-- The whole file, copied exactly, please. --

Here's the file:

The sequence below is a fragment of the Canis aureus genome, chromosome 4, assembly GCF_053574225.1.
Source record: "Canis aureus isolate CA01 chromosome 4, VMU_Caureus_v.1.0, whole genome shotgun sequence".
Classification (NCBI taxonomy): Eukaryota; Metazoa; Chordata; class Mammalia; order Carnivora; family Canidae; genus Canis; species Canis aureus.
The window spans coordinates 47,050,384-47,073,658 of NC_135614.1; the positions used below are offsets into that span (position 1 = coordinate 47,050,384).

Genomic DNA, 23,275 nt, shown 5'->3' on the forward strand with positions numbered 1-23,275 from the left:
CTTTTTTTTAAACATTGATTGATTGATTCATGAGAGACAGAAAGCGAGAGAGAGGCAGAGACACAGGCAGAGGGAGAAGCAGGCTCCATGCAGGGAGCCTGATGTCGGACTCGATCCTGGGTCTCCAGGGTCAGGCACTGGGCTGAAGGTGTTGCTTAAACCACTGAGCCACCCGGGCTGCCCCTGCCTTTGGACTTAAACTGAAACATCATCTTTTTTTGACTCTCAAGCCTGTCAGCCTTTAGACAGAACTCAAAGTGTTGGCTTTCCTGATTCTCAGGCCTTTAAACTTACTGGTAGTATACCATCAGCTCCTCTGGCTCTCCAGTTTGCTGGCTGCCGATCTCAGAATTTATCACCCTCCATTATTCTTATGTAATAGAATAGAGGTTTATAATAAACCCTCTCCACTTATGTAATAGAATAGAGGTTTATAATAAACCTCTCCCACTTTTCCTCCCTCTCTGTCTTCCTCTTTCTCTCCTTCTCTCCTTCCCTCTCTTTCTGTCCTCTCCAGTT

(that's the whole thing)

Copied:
The sequence below is a fragment of the Canis aureus genome, chromosome 4, assembly GCF_053574225.1.
Source record: "Canis aureus isolate CA01 chromosome 4, VMU_Caureus_v.1.0, whole genome shotgun sequence".
Classification (NCBI taxonomy): Eukaryota; Metazoa; Chordata; class Mammalia; order Carnivora; family Canidae; genus Canis; species Canis aureus.
The window spans coordinates 47,050,384-47,073,658 of NC_135614.1; the positions used below are offsets into that span (position 1 = coordinate 47,050,384).

Genomic DNA, 23,275 nt, shown 5'->3' on the forward strand with positions numbered 1-23,275 from the left:
CTTTTTTTTAAACATTGATTGATTGATTCATGAGAGACAGAAAGCGAGAGAGAGGCAGAGACACAGGCAGAGGGAGAAGCAGGCTCCATGCAGGGAGCCTGATGTCGGACTCGATCCTGGGTCTCCAGGGTCAGGCACTGGGCTGAAGGTGTTGCTTAAACCACTGAGCCACCCGGGCTGCCCCTGCCTTTGGACTTAAACTGAAACATCATCTTTTTTTGACTCTCAAGCCTGTCAGCCTTTAGACAGAACTCAAAGTGTTGGCTTTCCTGATTCTCAGGCCTTTAAACTTACTGGTAGTATACCATCAGCTCCTCTGGCTCTCCAGTTTGCTGGCTGCCGATCTCAGAATTTATCACCCTCCATTATTCTTATGTAATAGAATAGAGGTTTATAATAAACCCTCTCCACTTATGTAATAGAATAGAGGTTTATAATAAACCTCTCCCACTTTTCCTCCCTCTCTGTCTTCCTCTTTCTCTCCTTCTCTCCTTCCCTCTCTTTCTGTCCTCTCCAGTT